We're ready for cooler temps, right? Kids are going back to school, the pumpkin spice craze is here, and the tippy-top leaves of the Autumn Blaze maple trees are starting their colorful transition. Fall is definitely right around the corner. But wait...the long-range forecast for the upper plains has a different picture for South Dakota. One that could delay the chilly days that usually happen in October and November.

The culprit that could delay fall is setting up in the Pacific Ocean. It's called La Niña.

"We expect another La Niña event to evolve over the next few months, and the tropical circulation associated with this evolution typically leads to warm autumns" ~ Dr. Todd Crawford, Director of Meteorology at Atmospheric G2

According to the Weather Channel, La Niña can influence weather patterns across the globe, but this September, October, and November, could linger in the western and north-central United States.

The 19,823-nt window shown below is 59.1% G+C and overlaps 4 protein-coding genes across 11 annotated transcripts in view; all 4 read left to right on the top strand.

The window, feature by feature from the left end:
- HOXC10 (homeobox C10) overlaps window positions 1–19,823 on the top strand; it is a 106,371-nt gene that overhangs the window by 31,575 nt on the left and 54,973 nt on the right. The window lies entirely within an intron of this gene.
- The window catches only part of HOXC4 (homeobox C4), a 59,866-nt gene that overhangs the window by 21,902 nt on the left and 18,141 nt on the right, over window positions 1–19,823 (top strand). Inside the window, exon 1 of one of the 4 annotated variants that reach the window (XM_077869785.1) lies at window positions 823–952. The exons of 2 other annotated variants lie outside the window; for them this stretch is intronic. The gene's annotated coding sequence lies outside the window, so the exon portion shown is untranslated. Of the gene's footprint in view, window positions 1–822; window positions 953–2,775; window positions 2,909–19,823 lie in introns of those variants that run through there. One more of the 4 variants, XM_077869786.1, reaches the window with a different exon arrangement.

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Of course, long-range forecasts are subject to many changes and we could get smacked by another Halloween blizzard like the one that happened in 1991, where Sioux Falls had icy temperatures and 15" of snow with high winds. On the other hand, we could be playing cornhole in the backyard during Thanksgiving dinner.

Only time will tell. But if you are one who enjoys the crisp autumn nights and the first frost, we may be in for a little longer wait.

Credit: The Weather Channel

You can see more of the 2021 fall forecast maps here courtesy of the Weather Channel. It's kind of amazing.

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